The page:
There are some beautiful areas a short drive from Lake Havasu City to take your rented kayak if you prefer to get away from the busy channel and lake waters near the city proper. One of those is the Bill Williams River National Wildlife Refuge about 20 minutes south toward Parker. You can launch just a short distance from the 95 highway, making this a quick day-trip exploration with your kayak. See rates and more information about our rentals.
Situated in central-western Arizona along the Lower Colorado River, the Bill Williams River extends a short 40 miles before emptying into the Colorado River at Lake Havasu. A portion of the river and its unique habitat are protected within the Bill Williams River National Wildlife Refuge and offers a glimpse into what this landscape looked like hundreds of years ago.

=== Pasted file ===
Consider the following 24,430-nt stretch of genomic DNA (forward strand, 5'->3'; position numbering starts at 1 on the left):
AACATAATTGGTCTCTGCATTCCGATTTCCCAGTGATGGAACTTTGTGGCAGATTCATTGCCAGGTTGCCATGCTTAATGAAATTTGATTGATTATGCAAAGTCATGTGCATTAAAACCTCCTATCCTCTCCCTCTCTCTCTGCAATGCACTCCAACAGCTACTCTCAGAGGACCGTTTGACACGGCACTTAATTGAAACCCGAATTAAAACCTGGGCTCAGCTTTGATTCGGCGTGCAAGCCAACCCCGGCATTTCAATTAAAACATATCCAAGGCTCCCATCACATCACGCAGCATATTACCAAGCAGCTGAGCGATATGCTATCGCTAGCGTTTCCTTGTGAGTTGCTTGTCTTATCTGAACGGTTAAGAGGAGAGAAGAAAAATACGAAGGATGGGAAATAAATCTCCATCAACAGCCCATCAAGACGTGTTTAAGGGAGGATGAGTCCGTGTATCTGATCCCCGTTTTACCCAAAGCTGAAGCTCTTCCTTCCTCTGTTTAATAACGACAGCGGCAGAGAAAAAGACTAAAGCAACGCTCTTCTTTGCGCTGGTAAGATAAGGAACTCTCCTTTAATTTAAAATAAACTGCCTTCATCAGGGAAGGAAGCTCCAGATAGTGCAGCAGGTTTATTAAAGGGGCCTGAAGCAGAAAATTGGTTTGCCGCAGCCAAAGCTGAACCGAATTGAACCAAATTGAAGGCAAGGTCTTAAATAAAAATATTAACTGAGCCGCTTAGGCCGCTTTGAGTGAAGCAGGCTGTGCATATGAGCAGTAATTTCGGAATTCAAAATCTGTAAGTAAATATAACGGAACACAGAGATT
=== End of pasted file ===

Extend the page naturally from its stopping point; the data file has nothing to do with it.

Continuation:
Earliest written records of the area come from Spanish explorers who traveled through here as early as 1598. Along with the western explorers that followed, they took note of the ecologically rich landscape, including documentation of miles-thick stands of cottonwood and willow trees along the river’s banks, as well as the abundance of mesquite above the river. Today, the refuge holds one of the last stands of naturally regenerated cottonwood-willow forest along the lower Colorado River and is one of the last ecologically functioning riparian areas in the southwest United States. Though very small, the refuge has retained nearly all of the original terrestrial wildlife species found here at the time of exploration.
Originally part of Havasu Lake National Wildlife Refuge, it was decided in 1993 that the 6,100-acre tract should be managed as a separate refuge due to its uniqueness and diversity of habitat and it became the Bill Williams River National Wildlife Refuge. It is one of more than 560 national wildlife refuges, a national network of lands and waters set aside and managed for the benefit of wildlife and you.